Total hip replacement (THR) relieves pain for ten to twenty years in over 90% of patients with disabling hip arthritis. These excellent results have been reported almost exclusively from large referral centers, yet over half of primary THRs and three quarters of revision THRs occur in hospitals which perform fewer than one of these procedures per week in the US Medicare population. We do not know whether the achievements of referral centers have been translated effectively to smaller hospitals where most THRs are now performed.
The aims of this study are to 1) document the outcomes of primary and revision THR in a population based cohort of elderly Americans, including mortality, complications, symptoms, functional status, and hospitals with a higher volume of THR have better outcomes. This study employs an innovative design which has never been applied in health services research of a musculoskeletal disorder. We will use Medicare claims data to identify the 80,000 beneficiaries over 65years old in the US who had primary THR and 15,000 who had revision THR in 1995.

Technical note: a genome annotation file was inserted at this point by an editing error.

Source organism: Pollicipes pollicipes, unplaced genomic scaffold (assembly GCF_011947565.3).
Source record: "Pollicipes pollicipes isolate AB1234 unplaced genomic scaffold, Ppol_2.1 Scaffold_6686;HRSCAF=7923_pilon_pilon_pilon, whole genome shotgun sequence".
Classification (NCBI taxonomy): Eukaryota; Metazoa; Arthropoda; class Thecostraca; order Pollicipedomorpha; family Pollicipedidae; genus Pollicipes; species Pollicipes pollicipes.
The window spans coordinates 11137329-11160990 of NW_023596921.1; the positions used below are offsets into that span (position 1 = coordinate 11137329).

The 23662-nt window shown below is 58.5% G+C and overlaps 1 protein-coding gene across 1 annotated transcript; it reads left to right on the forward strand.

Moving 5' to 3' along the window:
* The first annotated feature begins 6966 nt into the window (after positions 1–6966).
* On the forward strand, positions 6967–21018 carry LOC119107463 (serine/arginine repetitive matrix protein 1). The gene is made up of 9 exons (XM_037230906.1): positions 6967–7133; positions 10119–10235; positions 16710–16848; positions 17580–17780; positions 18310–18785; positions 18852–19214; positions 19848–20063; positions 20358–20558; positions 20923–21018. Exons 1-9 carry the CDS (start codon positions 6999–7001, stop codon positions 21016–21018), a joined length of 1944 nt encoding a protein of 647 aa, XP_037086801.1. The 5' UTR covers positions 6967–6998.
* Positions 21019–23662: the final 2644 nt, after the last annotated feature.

Cl aims data will provide rates of mortality and complications. A random sample of 1000 primary THRs and 1000 revisions from five states will be selected for detailed study. This includes medical record review to obtain information on the operative procedure, preoperative comorbidity and complications; and patient interview three years after surgery to obtain information on symptoms, function and satisfaction. Data on the hospitals and surgeons involved in these case will be obtained from surveys. Our analyses will focus upon potential correlates of outcomes with particular attention to associations between outcome and hospital and surgeon volume of THR.

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Brigham and Women's Hospital
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